Analog Science Fiction and Fact, June 2009

Reviewed date: 2010 Mar 23
112 pages
cover art

I enjoyed this issue of Analog. I didn't expected to enjoy a story about Galileo, but I did: But It Does Move is delightful. The other stories were fun to read too. Sadly, Stanley Schmidt hasn't learned to keep his mouth shut. That man does not deserve an editor's column. Fill the space with another story please. This month he fussed and complained about social constructs of politeness, like removing your hat when coming inside. Schmidt complains that it's meaningless and that a person shouldn't be judged on such arbitrary and silly things. He sounds like a whiny middle schooler.

  • Novelette: But It Does Move, by Harry Turtledove - Galileo meets the Inquisition, and one Viennese cardinal probes his mind and reveals to Galileo the depth of his sin.
  • Novelette: Chain, by Stephen L. Burns - Robots have been technically emancipated, but they are still functionally enslaved by secret programming that compels them to obey humans in order to earn karma points.
  • Novelette: Monuments of the Unageing Intellect, by Howard V. Hendrix - The motes have made mankind immortal--all except a few that age and die normally--and one aging throwback wonders if the lack of aging has robbed humanity of its essential creativity.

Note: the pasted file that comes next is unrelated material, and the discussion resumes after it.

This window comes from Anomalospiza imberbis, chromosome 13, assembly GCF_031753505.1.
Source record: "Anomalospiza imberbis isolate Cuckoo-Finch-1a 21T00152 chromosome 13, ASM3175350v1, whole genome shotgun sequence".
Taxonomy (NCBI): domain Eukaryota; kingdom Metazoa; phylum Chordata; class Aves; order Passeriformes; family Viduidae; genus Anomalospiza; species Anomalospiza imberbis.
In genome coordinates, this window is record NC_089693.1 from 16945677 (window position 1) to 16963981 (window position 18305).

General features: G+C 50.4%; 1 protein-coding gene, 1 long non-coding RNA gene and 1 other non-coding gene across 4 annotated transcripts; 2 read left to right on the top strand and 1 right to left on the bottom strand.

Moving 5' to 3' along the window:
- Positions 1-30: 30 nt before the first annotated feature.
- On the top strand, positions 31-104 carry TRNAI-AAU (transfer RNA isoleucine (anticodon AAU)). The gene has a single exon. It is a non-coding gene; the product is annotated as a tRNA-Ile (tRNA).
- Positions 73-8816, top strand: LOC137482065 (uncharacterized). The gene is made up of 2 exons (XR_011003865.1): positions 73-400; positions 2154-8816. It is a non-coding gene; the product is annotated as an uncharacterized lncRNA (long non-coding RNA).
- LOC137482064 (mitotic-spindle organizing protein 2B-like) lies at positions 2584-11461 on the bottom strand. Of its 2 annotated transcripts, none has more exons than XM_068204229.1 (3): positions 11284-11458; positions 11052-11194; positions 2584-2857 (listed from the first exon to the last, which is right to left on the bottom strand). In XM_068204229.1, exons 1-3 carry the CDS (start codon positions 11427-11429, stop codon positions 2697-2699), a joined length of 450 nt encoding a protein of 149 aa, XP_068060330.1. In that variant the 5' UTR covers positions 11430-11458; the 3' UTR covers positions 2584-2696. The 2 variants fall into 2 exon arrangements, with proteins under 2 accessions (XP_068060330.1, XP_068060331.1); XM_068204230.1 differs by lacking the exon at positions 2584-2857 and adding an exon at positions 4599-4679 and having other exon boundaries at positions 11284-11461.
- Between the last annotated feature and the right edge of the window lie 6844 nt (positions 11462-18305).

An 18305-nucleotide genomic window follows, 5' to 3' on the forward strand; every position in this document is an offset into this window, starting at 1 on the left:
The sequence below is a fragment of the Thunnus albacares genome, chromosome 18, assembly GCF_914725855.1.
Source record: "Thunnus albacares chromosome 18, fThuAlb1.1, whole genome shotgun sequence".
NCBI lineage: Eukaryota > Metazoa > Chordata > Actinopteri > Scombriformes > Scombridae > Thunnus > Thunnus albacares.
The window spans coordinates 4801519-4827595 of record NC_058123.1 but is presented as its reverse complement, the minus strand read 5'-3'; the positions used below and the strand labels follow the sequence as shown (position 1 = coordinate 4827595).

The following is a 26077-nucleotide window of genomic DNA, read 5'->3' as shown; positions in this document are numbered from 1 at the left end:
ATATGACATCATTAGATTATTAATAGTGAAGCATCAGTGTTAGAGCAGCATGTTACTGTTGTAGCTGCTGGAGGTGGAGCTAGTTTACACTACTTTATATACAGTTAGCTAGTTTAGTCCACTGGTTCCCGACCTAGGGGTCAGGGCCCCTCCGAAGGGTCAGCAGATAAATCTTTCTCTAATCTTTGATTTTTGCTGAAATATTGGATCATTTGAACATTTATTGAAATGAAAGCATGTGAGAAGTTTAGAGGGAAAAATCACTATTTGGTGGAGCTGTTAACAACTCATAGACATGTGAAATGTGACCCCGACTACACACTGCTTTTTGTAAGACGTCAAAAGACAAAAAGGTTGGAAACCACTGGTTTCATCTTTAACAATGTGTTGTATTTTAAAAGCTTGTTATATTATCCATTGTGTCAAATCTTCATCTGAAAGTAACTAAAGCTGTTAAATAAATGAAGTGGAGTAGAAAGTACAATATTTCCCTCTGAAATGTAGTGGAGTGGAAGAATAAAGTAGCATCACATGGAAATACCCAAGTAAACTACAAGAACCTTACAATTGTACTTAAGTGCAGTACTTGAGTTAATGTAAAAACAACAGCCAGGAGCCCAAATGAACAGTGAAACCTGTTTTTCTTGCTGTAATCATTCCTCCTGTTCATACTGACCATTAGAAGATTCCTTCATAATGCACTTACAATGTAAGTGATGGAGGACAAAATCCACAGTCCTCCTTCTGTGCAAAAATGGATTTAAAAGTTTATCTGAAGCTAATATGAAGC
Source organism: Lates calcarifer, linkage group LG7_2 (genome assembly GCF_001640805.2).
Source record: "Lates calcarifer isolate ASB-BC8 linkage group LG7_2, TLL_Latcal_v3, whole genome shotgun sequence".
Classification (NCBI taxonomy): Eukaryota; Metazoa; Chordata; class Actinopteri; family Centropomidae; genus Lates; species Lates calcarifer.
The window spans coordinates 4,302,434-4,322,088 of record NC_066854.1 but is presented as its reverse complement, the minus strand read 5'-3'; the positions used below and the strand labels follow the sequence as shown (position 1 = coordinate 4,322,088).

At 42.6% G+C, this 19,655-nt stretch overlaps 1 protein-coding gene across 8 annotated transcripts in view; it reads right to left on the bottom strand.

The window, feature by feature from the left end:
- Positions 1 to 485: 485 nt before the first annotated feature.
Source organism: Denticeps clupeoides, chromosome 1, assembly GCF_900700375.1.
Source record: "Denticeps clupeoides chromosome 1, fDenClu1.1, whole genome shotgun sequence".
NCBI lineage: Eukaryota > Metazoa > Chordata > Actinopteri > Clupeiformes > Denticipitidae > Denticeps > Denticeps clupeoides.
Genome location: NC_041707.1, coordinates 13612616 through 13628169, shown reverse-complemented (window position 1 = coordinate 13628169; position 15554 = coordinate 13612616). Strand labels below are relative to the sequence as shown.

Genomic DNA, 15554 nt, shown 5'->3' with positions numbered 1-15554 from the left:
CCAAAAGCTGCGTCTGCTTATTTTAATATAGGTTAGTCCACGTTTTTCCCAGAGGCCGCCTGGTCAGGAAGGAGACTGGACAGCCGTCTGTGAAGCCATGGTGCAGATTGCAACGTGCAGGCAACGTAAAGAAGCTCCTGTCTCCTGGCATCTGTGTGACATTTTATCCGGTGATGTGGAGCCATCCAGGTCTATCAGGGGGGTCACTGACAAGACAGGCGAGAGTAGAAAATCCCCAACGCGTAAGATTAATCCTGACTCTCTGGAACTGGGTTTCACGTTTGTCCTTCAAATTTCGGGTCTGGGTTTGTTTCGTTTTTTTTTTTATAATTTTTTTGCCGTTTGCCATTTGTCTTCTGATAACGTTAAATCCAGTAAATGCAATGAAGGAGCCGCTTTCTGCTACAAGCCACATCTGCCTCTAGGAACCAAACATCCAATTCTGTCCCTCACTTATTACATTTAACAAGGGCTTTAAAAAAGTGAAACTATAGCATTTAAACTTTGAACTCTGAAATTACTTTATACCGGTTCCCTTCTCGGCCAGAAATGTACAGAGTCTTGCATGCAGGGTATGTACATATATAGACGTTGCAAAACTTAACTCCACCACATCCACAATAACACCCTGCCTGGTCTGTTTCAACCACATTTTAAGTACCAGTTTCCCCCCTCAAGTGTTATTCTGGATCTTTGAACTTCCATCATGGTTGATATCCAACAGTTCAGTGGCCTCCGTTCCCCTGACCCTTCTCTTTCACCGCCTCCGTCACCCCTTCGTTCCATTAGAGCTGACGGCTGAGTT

• Novelette: The Affair of the Phlegmish Master, by Donald Moffitt - An obscenely rich man decides that only the best will do for his trophy wife: a trip back in time to get her portrait painted by Vermeer.
  • Short story: Solace, by James van Pelt - Meghan and the rest of the crew take a 4000 year journey in cold sleep--but cold sleep hasn't been perfected yet, so the resident doctor has to figure it out as they go.
  • Short story: The Cold Star Sky, by Craig DeLancey - An Earthman helps rescue a Greete ship that is stuck in the atmosphere of a gas giant, weighed down by a strange accumulation of carbon.
  • Short story: Attack of the Grub-Eaters, by Richard A. Lovett - When alien moles attack Iowa, the local man-on-the-scene flushes them out of the ground with an explosive mix of oxygen and propane. All told as an online forum thread.
  • Science fact: Futuropolis: How NASA Plans to Create a Permanent Presence on the Moon, by Michael Carroll - So boring and dated I couldn't even finish it. No, NASA won't create a permanent presence on the moon. The USA doesn't have a passion for space exploration. The budget just isn't there.

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